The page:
Today, CIOs are once again trying to transform IT departments into businesses, but with one significant difference. This time, the goal is to adopt the strategies, service definitions, product development programs, and customer support techniques of profitable businesses — but not to make money at it.
Two themes are common to this approach. The first is IT alignment with the business, which ensures that IT strategy, objectives, and processes are consistent with the direction that the company is taking. The second is a commitment to cost management, which is not just cost cutting (though that’s always welcome), but also the determination of overall measurements, assessments, and decisions involving budgets and capital investments. Both elements are achievable only if IT executives sit at the senior management table, where they can participate in discussion about the company’s direction, goals, challenges, and expectations.
Some early returns from companies running IT like a business are in, and the results are, once again, underwhelming. Internal clients do not seem to see an appreciable difference, IT management doesn’t feel better positioned within the organization, and IT staffs are frustrated by the confusing cultural changes.
The problem is, the concept of running IT like a business was not ambitious enough. Certainly, IT alignment is important and cost management is critical. But although these initiatives made IT more visible to C-level executives and business unit heads, they did little to improve the effectiveness of IT. To be successful, IT must focus on the customer, and neither alignment nor cost management guarantees that. Neither resolves the decades-old IT question: Who are the customers? Senior managers or the IT end-users?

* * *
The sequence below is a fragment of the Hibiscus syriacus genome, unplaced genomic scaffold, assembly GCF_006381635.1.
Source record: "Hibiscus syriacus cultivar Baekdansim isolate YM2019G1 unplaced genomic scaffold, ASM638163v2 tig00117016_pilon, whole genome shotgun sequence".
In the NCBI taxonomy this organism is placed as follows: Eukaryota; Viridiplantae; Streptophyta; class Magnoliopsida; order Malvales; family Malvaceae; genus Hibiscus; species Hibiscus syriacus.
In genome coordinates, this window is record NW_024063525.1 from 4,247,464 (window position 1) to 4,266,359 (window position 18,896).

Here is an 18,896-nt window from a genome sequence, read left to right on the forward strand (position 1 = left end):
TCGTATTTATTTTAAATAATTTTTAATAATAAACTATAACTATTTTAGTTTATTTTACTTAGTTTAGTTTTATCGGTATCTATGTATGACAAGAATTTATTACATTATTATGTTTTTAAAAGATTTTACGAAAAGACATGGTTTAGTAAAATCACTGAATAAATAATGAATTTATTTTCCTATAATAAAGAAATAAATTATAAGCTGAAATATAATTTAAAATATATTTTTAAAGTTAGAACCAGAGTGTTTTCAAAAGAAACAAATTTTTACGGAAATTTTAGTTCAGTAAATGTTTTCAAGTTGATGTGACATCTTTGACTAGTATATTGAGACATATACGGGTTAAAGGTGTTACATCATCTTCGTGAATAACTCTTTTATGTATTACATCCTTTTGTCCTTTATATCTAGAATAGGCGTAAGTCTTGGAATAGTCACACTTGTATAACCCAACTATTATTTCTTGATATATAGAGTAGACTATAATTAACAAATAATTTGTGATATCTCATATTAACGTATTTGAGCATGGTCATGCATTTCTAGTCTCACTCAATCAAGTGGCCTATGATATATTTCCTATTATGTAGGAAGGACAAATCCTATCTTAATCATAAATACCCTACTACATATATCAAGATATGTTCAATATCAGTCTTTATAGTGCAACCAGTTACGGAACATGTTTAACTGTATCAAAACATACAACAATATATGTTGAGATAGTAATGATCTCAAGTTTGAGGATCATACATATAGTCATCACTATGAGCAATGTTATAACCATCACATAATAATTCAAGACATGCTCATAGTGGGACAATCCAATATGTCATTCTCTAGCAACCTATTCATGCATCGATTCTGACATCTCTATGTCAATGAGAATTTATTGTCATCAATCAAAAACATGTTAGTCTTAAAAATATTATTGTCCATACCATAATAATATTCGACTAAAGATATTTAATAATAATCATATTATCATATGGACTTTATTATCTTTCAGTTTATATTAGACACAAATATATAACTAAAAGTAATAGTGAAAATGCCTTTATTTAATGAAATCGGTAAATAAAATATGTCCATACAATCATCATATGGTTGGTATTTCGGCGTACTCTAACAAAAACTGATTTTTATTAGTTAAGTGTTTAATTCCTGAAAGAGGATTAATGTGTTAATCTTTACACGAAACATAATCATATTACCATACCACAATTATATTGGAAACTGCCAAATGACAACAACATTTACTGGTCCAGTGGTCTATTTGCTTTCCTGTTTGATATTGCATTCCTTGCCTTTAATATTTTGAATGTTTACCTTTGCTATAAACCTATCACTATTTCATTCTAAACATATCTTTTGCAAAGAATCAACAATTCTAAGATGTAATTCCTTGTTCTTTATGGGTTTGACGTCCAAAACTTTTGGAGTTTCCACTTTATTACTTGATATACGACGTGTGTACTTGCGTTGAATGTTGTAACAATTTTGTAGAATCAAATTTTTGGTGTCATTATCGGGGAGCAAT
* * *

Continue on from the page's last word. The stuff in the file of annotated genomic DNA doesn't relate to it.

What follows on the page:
The answer, actually, is both — something that often is not recognized because these two audiences have very different expectations about IT. As a result, CIOs tend to focus on one or the other — more often than not, senior managers. IT alignment and cost management are prime targets for these clients, but end-users are more concerned about application availability and support.
Who is right? They both are, and to serve one and not the other is a major error.
Out of this realization, in the fall of 2000, we launched Market-Driven Management. Like most IT departments, we had become pretty good at meeting the requirements of senior managers, but we lacked the skills and knowledge to serve our technology consumers. To overcome this, we examined the best consumer-focused technology vendors, companies known for understanding consumer demand. We studied Apple’s development of the iPod, Dell’s distribution model, and IBM’s sourcing strategies. We also interviewed product and account managers at leading technology vendors, learning how they reported success, identified shortcomings, and changed services.
From this research, we asked ourselves a series of critical questions we felt any market-driven business should be able to answer:
What is our purpose? Does our organization have a clear mission or charter, and is it being followed?
Who are our customers? Segmentation analysis is vital in distinguishing, for example, customers who use IT systems outside the office most of the time from customers who don’t travel at all.
What do different customers want and need to be more effective in their jobs? How can we best meet their needs?
What services and products should we, and can we, provide? In what instances do we have the competency in-house to perform the task, and when must we rely on external experts?
Are we satisfying our customers? Revenue is the ultimate measure of success for a for-profit business, but we needed a different set of performance measures to objectively track the value we delivered to customers based on the type and quality of service we provided.